Is lower consumer demand actually a problem?
‘Demand fear’ is the worry that there aren’t enough people who want things and have the money to pay for them. But why not be satisfied with the demand as it is?
Yesterday, Europe was back in the news. Whenever Europe is in the headlines, the headlines are bad. And the ideas behind the headlines are absurd. In fact, it is amazing how many crackpot ideas the press can throw at you in a single day.
The immediate problems in Europe were two:
Second, the Greeks themselves, were still having trouble settling up with their creditors — despite years of negotiation, bailouts, rescue plans, and mouth-to-mouth resuscitation.
Bloomberg was on the story yesterday afternoon:
…a stalemate between European policy makers and Greek bondholders over debt relief increased concern that the European credit crisis will spread.
…finance ministers balked at putting up more public money for Greece, calling on holders of its debt to provide more relief. The International Monetary Fund cut its global economic forecast as Europe slips into recession and growth cools in China and India.
“The Greek debt impasse is weighing on the market,” said John Kilduff, a partner at Again Capital LLC, a New York-based hedge fund that focuses on energy. “The IMF warning this morning dampened any economic optimism.”
At the heart of the market’s nervousness was what Bloomberg calls “demand fears.” As near as we can figure, ‘demand fear’ is the worry that there aren’t enough people who want things and have the money to pay for them.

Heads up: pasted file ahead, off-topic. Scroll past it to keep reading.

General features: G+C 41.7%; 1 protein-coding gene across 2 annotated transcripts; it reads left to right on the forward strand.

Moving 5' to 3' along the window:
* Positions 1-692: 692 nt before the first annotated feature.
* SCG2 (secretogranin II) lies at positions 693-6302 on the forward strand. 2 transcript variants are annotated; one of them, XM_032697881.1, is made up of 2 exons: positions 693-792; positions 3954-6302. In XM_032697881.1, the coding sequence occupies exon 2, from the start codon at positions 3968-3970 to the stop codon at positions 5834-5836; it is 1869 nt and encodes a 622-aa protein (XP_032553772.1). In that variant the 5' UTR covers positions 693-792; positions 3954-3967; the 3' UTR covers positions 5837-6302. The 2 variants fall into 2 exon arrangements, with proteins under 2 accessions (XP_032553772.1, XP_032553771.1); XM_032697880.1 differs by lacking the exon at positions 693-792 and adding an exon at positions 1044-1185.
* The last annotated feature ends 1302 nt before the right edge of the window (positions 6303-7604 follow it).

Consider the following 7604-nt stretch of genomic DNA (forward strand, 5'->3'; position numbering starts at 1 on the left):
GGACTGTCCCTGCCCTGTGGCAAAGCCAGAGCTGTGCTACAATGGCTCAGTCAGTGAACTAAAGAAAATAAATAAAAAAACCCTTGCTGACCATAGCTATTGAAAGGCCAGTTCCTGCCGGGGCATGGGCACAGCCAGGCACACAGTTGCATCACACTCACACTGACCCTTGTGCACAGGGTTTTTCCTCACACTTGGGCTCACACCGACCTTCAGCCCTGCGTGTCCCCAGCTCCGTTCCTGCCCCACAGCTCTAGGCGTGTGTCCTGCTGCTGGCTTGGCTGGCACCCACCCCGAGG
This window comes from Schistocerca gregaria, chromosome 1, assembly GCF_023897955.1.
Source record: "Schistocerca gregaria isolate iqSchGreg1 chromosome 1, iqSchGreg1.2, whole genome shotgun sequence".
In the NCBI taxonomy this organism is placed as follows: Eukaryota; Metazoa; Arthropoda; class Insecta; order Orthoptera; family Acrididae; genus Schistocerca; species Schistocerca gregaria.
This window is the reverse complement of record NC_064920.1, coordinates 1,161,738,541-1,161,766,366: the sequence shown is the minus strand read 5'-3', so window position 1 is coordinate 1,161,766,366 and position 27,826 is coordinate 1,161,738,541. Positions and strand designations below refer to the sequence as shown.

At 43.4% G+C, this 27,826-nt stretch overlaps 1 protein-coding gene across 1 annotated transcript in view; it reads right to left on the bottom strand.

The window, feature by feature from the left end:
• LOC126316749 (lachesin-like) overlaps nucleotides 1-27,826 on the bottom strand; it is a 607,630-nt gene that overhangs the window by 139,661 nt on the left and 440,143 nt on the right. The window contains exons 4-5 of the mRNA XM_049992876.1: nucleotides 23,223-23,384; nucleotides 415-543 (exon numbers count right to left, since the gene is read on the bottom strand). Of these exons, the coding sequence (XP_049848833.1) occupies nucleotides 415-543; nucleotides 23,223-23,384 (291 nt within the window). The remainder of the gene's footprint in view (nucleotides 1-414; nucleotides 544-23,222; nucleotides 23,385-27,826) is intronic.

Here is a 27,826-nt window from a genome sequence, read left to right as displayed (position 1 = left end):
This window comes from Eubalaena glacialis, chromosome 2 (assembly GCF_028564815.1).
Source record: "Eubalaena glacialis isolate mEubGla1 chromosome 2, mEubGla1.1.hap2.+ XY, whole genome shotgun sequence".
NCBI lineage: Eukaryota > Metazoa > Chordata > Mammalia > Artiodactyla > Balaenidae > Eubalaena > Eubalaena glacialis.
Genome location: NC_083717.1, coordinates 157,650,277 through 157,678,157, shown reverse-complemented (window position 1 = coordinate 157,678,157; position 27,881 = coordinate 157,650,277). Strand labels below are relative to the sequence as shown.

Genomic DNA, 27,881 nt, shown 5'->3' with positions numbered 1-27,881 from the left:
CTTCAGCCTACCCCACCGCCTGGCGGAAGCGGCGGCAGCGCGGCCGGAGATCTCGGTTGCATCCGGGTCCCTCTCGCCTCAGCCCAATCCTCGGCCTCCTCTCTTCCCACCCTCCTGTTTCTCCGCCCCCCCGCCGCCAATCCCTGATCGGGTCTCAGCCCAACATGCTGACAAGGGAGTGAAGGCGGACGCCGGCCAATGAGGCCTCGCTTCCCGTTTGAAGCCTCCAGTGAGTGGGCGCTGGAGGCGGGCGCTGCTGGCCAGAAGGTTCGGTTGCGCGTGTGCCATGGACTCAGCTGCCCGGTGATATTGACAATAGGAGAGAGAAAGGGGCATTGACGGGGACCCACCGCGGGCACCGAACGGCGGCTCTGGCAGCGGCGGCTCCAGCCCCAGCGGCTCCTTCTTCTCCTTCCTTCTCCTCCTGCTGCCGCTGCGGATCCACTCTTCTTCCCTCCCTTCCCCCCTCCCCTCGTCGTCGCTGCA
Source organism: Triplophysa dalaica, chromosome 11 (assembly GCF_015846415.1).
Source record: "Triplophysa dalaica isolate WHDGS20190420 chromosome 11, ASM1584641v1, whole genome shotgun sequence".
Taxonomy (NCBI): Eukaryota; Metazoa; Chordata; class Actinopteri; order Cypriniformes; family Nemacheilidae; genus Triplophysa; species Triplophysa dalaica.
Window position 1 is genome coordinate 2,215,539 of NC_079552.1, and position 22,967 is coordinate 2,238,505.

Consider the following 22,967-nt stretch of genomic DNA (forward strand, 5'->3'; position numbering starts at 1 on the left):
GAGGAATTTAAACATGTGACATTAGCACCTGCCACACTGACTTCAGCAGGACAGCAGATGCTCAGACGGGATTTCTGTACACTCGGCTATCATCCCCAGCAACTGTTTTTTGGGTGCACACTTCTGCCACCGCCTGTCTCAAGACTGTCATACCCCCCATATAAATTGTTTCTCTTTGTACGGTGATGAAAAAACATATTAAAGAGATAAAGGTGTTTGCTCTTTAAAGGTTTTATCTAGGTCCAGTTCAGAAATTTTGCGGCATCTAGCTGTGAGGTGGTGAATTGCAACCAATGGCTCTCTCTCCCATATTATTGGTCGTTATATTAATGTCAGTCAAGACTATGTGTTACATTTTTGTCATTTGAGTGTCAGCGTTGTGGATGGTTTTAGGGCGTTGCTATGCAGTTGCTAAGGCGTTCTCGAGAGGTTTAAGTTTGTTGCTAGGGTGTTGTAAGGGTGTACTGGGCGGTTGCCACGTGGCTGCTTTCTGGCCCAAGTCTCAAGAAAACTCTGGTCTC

Why not be satisfied with the demand as it is? Why not accept the decisions of willing and able consumers as to how much stuff they need and how much they can afford to buy? Why is it important that they buy more than they need with more than they have?
International Monetary Fund Managing Director Christine Lagarde warned of a “1930s moment” for the world economy if Europe does not solve its financial problems and said Germany must contribute more money to rescue efforts if a disaster is to be avoided.
Without such funds, Lagarde said, “we could easily slide into a 1930s moment. A moment, ultimately, leading to a downward spiral that could engulf the entire world.”
She said the 17 euro-zone countries also must move quickly to integrate their economies as deeply as they integrated their monetary systems with the creation of the common currency. Failure to act, she said, could precipitate a crisis comparable to the Great Depression.
And here’s one of our favorite economists, Larry Summers, writing in The Financial Times. Mr. Summers is concerned by a lack of confidence…and “uncertainty about future growth prospects,” which he thinks are the causes of the demand shortage.
What? You can see the problem with Summers’ pensee right here. If “uncertainty about growth prospects” is a problem, it is equivalent to uncertainty about how long our liquor supply will last in a snow storm. It’s an uncertainty we have to live with. The future is unknowable. We’re always uncertain about growth prospects — particularly now, when the developed economies are doing so little growing.